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  1. #1
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    Alright, I'll answer this one since no one else seems to want to do so. I resupplied almost completely on trail this summer on the PCT. This is far superior to mail drops from home. If I hike the AT this upcoming summer, I will do so again.

    I set no budget for my hike, so I can't comment on point 1. For the first 50 days or so of my hike, I would generally put in about 160 miles per week. I would carry about 3 lbs of food per day to fuel me. The last 55 days or so, I would generally cover 200-240 miles a week. Strangely, my appetite decreased in the last month I was on trail. The point is, my food consumation was higher than most people on the AT, due to putting in longer days with more miles and elevation gain. I would generally spend about $10-12 a day on food. Sometimes a little more, sometimes a little less. A standard, 3-days-and-a-morning (roughly 100 miles) stretch between resupply points would usually cost my around $35 or $40.

    A lot of places on the PCT where you can resupply are really, really small towns or resorts or state parks. This makes the cost of food higher, but you still save money because of the postage savings.

    Definitely resupply from the trail. If there is a place where you are assured you cannot resupply, you probably still can. However, if it makes you feel more comfortable, send the mail drops from the trail itself. That is, buy food in town, put it in a priority box, and send it to yourself. The advantages are: 1) Postage will be less than sending from home, 2) You'll actually have a realisitic idea of how much food you need, 3) You'll have some idea of what you really want to eat at that time.

  2. #2
    Registered User Peaks's Avatar
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    Default Resupply costs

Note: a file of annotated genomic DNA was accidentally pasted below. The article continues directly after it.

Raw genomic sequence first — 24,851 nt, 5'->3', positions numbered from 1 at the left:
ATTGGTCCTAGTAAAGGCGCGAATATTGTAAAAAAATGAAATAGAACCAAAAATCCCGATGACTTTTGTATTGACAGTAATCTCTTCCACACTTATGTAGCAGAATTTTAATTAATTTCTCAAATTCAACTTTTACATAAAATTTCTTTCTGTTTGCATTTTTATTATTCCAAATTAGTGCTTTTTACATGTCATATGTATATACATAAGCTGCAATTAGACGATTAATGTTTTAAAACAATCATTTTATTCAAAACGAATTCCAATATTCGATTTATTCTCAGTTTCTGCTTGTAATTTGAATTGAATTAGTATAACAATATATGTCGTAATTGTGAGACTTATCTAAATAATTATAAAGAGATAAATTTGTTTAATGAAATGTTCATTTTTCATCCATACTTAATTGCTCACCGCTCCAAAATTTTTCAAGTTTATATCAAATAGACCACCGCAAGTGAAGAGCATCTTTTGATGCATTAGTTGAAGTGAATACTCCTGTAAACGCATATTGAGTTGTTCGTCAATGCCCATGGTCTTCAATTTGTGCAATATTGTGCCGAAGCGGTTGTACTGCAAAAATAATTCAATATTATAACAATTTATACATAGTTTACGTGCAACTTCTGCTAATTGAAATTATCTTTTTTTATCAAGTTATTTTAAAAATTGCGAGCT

If you really want to know, I spend about $450 on groceries. That does not include food purchased before the hike and shipped to me in mail drops.

    I figure that I bought food at local grocery stores for about 93 days out of 142 days total. So, that works out to about $4.80 per day resupplied.

    Now, that is only one part of my expenses. All told, I spend about $2000. That's probably 2/3 to 1/2 what most spend to do a thru hike. My goal was to hike the trail, not to spend time in the small towns along the way. So, typically I got in and got out with a minimum of town expenses.

  3. #3
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    Cost of a thru-hike was discussed previously on this series of posts: https://whiteblaze.net/forum/show...&threadid=2188

    It may answer some of your questions.

    Youngblood

  4. #4
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    i also hiked in 2000... i probably spent far more than most... but then I had everything from chicago stuffed pizzas overnighted to me on the trail, had a five day (ASWAHFEST) in New York that included 2 cases of wine, 7 kegs of beer, a 100 pound pig, and numerous other partiables (check out the event at trailjournals.com) Yes those were the crazy daze. Oh yes, I also went airoblazing from Rangeley to Katahdin and back in a stump jumper (very small airplane). I became obsessed with seeing Katahdin. Me and two friends (Fix It and Gorilla Pete) rented a plane and flew a couple hundred feet over the trail all the way from Rangeley to Katahdin, circled above the sign and flew back. We even carried candy bars so we could do a little aero-trail magic. Sidenote... we decided killing a hiker from 300 feet above with a snicker's bar was probably not a great idea..)